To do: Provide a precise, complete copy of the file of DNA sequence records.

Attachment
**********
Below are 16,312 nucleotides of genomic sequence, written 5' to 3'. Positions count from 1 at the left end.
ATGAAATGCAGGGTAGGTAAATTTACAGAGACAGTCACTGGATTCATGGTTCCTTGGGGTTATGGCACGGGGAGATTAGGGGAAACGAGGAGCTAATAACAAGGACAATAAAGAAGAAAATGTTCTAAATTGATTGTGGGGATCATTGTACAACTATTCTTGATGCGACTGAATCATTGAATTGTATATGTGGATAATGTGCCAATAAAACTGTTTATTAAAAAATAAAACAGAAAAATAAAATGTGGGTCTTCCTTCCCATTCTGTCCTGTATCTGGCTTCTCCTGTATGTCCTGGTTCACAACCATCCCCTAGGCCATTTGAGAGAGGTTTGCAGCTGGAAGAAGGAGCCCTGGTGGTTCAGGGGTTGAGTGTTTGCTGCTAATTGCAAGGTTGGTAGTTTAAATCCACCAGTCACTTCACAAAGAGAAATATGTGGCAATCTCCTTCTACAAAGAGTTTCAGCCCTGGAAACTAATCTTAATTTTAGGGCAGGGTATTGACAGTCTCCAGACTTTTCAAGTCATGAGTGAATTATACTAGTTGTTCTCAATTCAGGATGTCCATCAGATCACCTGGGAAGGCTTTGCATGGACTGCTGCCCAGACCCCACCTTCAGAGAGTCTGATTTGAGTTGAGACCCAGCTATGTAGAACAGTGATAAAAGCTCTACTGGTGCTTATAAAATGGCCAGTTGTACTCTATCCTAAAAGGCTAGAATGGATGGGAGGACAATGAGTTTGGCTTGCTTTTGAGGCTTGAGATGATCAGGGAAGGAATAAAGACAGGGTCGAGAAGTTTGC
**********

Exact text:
Below are 16,312 nucleotides of genomic sequence, written 5' to 3'. Positions count from 1 at the left end.
ATGAAATGCAGGGTAGGTAAATTTACAGAGACAGTCACTGGATTCATGGTTCCTTGGGGTTATGGCACGGGGAGATTAGGGGAAACGAGGAGCTAATAACAAGGACAATAAAGAAGAAAATGTTCTAAATTGATTGTGGGGATCATTGTACAACTATTCTTGATGCGACTGAATCATTGAATTGTATATGTGGATAATGTGCCAATAAAACTGTTTATTAAAAAATAAAACAGAAAAATAAAATGTGGGTCTTCCTTCCCATTCTGTCCTGTATCTGGCTTCTCCTGTATGTCCTGGTTCACAACCATCCCCTAGGCCATTTGAGAGAGGTTTGCAGCTGGAAGAAGGAGCCCTGGTGGTTCAGGGGTTGAGTGTTTGCTGCTAATTGCAAGGTTGGTAGTTTAAATCCACCAGTCACTTCACAAAGAGAAATATGTGGCAATCTCCTTCTACAAAGAGTTTCAGCCCTGGAAACTAATCTTAATTTTAGGGCAGGGTATTGACAGTCTCCAGACTTTTCAAGTCATGAGTGAATTATACTAGTTGTTCTCAATTCAGGATGTCCATCAGATCACCTGGGAAGGCTTTGCATGGACTGCTGCCCAGACCCCACCTTCAGAGAGTCTGATTTGAGTTGAGACCCAGCTATGTAGAACAGTGATAAAAGCTCTACTGGTGCTTATAAAATGGCCAGTTGTACTCTATCCTAAAAGGCTAGAATGGATGGGAGGACAATGAGTTTGGCTTGCTTTTGAGGCTTGAGATGATCAGGGAAGGAATAAAGACAGGGTCGAGAAGTTTGC